Do you like the idea of harvesting patio tomatoes? With the weather warming up, it’s now time to plant your summer crop of America’s favorite fruit – PATIO TOMATOES! Tomatoes can be intimidating, but don’t worry – we have 6 simple tips to help you find harvesting success from your summer tomato crop.
6 Tips For Growing Tomatoes
1. Soak Tomatoes in sunshine.
Rule of thumb: More sun = more fruit.
Choose your sunniest patio/balcony spot. Tomatoes generally need 7 hours of sunshine a day. This will lead to a happier, healthier, and fuller harvest.
Tomatoes will be ok with 6 hours of full sun, but they will do better with 8. If your tomato gardens are not getting enough sun, they won’t produce the harvest you are seeking – so move them around and let the sun shine on!
Interesting to Know: The reason light is so important for your tomato garden is plants convert sunlight into energy. Your tomato plants need energy to make their fruit. Morning light provides high intensity light to your tomato plants without the extreme heat of the afternoon sun.
2. Choose nutritious soil.
Growing tomatoes can be a bit finicky, so it’s super important to set up a good home for it. Dirt matters! Tomatoes prefer slight acidity in the soil — somewhere between 6.5 and 6.8 pH. Be sure to plant your tomatoes deep enough to cover 2/3 of the tomato stem to encourage more root growth.
3. Time the planting of your garden and use the right container.
Tomatoes like warm weather (in most climates, now is the perfect time to start growing) and containers that give them room to grow. When the weather is consistently over 60° Fahrenheit, you can plant. If the temperature unexpectedly drops, roll your mobile container garden indoors!
One of the most important things you can do for your tomato plant is to give it a container that is roomy and has ample room to grow throughout the season. 5-7 gallon containers are the best, and we are partial to the grow bag. This will provide your tomato plants with a large rooting area and optimal airflow. This air circulation benefits the roots by allowing them to efficiently absorb water and nutrients from the soil.
4. Rely on plant partners.
Growing healthy, beautiful tomatoes will be a whole lot easier with a little help from plant partners. Plants like basil, garlic, and onions are especially good for repelling pests and can protect your tomatoes from nematodes, etc. (They also pair perfectly for an Italian dinner).
Everyone loves a good neighbor and so will your tomato. One of my favorite neighbors to grow next to a tomato plant is basil. One of the most popular summer herbs, basil will enhance the flavor of your tomatoes as they grow.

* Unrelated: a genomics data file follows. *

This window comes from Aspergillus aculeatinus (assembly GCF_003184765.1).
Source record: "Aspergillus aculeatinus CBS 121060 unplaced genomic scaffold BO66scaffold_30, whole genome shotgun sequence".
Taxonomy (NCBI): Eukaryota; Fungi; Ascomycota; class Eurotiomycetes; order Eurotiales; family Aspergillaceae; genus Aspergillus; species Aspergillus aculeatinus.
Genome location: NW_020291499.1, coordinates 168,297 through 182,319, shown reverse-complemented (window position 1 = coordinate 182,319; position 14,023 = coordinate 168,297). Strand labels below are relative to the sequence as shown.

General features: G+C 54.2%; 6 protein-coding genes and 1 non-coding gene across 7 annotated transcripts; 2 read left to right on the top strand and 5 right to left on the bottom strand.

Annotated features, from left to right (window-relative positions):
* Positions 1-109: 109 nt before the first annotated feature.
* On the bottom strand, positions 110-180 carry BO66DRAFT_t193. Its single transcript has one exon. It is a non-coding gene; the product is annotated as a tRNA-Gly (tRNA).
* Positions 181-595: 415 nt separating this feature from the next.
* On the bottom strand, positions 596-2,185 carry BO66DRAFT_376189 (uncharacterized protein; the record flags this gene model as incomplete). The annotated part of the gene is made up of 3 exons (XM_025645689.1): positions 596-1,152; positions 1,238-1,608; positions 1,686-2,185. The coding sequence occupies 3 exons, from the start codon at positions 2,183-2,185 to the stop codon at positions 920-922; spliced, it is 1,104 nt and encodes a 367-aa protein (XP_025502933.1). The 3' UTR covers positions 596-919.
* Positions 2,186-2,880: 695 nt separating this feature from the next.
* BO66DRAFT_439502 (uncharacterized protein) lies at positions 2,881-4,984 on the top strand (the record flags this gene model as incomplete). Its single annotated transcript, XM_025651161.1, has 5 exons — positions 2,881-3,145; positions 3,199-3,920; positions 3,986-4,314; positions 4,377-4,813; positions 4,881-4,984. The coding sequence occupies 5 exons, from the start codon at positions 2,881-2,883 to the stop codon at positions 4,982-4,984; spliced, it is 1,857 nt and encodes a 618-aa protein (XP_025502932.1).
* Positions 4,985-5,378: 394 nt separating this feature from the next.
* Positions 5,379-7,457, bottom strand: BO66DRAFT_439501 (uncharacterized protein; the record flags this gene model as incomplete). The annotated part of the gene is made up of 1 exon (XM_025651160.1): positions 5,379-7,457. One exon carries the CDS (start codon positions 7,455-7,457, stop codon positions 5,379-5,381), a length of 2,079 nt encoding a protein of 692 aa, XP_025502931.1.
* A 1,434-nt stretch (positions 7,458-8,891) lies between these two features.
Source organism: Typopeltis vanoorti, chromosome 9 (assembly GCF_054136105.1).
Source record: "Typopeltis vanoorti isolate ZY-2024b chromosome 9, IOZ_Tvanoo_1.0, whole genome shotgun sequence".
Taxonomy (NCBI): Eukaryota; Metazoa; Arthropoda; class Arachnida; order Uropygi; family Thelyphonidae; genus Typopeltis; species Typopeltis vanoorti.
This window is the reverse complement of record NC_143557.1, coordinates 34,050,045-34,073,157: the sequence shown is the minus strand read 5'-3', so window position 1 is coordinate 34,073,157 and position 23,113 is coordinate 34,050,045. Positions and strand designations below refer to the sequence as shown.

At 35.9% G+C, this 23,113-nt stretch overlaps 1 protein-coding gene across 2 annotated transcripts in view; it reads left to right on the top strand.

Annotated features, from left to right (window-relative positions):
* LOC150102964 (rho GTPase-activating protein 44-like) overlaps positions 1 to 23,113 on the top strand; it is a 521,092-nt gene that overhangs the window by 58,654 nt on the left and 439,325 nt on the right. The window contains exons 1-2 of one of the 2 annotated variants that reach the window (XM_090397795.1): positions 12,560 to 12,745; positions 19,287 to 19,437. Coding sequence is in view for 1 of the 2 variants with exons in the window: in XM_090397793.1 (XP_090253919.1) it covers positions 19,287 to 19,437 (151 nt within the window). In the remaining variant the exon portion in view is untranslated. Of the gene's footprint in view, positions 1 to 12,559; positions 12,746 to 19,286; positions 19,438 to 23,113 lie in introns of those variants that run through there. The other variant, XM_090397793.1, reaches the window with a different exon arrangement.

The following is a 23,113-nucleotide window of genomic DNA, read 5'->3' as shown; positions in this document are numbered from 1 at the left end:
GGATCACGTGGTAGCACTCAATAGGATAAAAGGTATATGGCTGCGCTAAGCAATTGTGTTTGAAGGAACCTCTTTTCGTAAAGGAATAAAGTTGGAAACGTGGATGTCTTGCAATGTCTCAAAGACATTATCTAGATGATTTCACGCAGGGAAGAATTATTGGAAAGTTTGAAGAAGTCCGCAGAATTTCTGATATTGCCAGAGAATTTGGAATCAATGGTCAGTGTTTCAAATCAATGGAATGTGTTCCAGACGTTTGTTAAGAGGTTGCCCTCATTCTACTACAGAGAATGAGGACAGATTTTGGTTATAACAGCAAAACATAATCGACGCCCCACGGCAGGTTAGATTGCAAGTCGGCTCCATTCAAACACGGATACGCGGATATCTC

Also, don’t forget your people partners! Our Gardenuity Grow Pros can help you answer any questions about your tomato garden – just reach out.
5. Water. A LOT.
To get juicy tomatoes, you need to water regularly. Good, consistent watering is the key to success for growing tomatoes. Keep the soil consistently moist, but not saturated. Check on your tomatoes daily for hydration! Stick your thumb in the soil about an inch down. If the top inch of soil is dry when you push your finger into it, it’s time to give your tomatoes a drink.
During the heat of the summer, your tomato plant can require almost daily watering. If you are going to be out of town, you can put your grow bag in a saucer or kiddie pool so plants can absorb the extra moisture they need while you are gone. Better yet, take your garden to a friend’s house and let them plant-sit for you while you are away.
Inconsistent watering can cause your tomatoes to split. The best way to get around this is to check your tomatoes for moisture every day.
PRO TIP: If you are growing your tomatoes in a grow bag, remember you can’t overwater since the fabric will allow any excess water to drain. While grow bags reduce your chances of over-watering, your soil can still dry out – so be sure to water regularly.
PRO TIP #2: The best time to water your tomatoes is in the morning when they will use the water more efficiently. Water the soil, not just the plants.
6. Get your red on and add support if needed.
Everyone wants that beautiful red color of a ripe tomato. The key? WARMTH (not light!). So keep your tomatoes outside while they’re growing.
If the summer heat isn’t quite warm enough to produce a deep red color, you can pick red-orange tomatoes and place them in a loosely closed paper bag to ripen.
Your tomato may need a little support due to heavy fruiting – be careful not to hurt the root system. Bamboo stakes work well and can give your tomato the help it needs.
Harvest your tomatoes when the fruit is richly red and yields a bit to the touch. The tastiest and sweetest tomatoes are those you let mature on the vine.
Is there anything more brag-worthy than saying #IGrewThat? Nope — especially when ‘that’ is a juicy, red tomato (perhaps being served to your friends in this ricotta tomato toast?).
Already got a good harvest? Here’s how to tell if your tomato garden has died.